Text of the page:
I’m always trying to make people happy.
Somehow I can’t stand the thought that I’ll tell a story with an unhappy ending and not find offer shred of hope in the process somewhere. As a songwriter, I’ve always tried to find the light at the end of the tunnel. I laboured over this song for weeks, without successfully being able to rescue the character from the quicksand of her own life and unhappiness. Onstage I introduce it as a ‘little slice of South Tyrone gothic’.
And people seem to love it.
As a character study it seems to work – maybe everyone knows an aunt or a cousin who made these choices in life and ended up stuck, trapped in a loveless dead end of a life. Anyway, it goes down well in concert, and I’ve had all kinds of kind comments about it online, so it shows how people love a little tale of misery in their lives now and then.
The origin of this one is a mystery to me – the guitar figure right at the start was the first part. I remember sitting on the edge of the bed playing this over and over until it was properly under my fingers. As for inspiration, I think the work of John McGahern may have rubbed off on me more than I thought – there seems to be a touch of the Amongst Women about it, that sense of being stranded alone and unloved in a rural landscape.
MUSICIANS: Anthony Toner – guitars and vocals; Peter McKinney – drums; Clive Culbertson – bass; John McCullough – drums; Neil Martin - cello
The Road to Fivemiletown:
She was the youngest of four daughters,
and she married way too fast,
in the days when vows were iron -
and you had to make them last.
But her father was a bruiser,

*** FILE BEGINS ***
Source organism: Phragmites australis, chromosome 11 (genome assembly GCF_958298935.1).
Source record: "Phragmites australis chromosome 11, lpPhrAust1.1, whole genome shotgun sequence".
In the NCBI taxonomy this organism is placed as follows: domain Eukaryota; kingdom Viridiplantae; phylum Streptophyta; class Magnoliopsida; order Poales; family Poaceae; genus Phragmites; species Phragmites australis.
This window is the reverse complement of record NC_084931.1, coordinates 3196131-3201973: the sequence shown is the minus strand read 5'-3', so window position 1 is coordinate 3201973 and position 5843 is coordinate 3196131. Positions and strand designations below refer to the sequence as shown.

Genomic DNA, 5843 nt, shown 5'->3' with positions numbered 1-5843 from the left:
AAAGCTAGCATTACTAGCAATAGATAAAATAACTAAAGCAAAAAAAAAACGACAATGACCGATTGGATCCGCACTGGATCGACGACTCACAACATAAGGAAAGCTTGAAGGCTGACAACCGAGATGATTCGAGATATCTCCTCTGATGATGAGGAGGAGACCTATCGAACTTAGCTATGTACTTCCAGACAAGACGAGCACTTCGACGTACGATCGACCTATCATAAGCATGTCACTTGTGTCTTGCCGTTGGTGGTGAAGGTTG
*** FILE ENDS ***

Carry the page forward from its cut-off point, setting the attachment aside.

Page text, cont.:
and he bruised them twice a week.
She couldn’t live the life her mother had,
and turn the other cheek.
So when she turned sixteen, she started counting off the days
- til she could find herself a husband, and finally get away.
He was a farmer with big farmer’s hands,
and she met him at a dance.
She set her sights upon him,
and he never stood a chance.
She thought the price of being choosy
was to live upon the shelf,
and she thought he’d do the job
as well as anybody else.
And when they both stood at the altar, he said he’d never let her down -
he had a farm and forty acres, either side of the road to Fivemiletown.
That first year the river burst its banks,
and half the countryside was drowned.
all the food that he had planted
lay and rotted in the ground.
He’d come home at night exhausted,
and lie dead between the sheets,
and she’d lie all night and listen to
the roaring of the beasts,
and it was dark - as dark as being lost and never found.
You wouldn’t even know your eyes were closed or open on the road to Fivemiletown.
Once upon a time she thought the world
would be hers to wrap her arms around.
Now she makes the bed, and lies back down.
She drew a disappearing heart, when there was no-one else around,
on a steamed-up kitchen window - looking out on the road to Fivemiletown.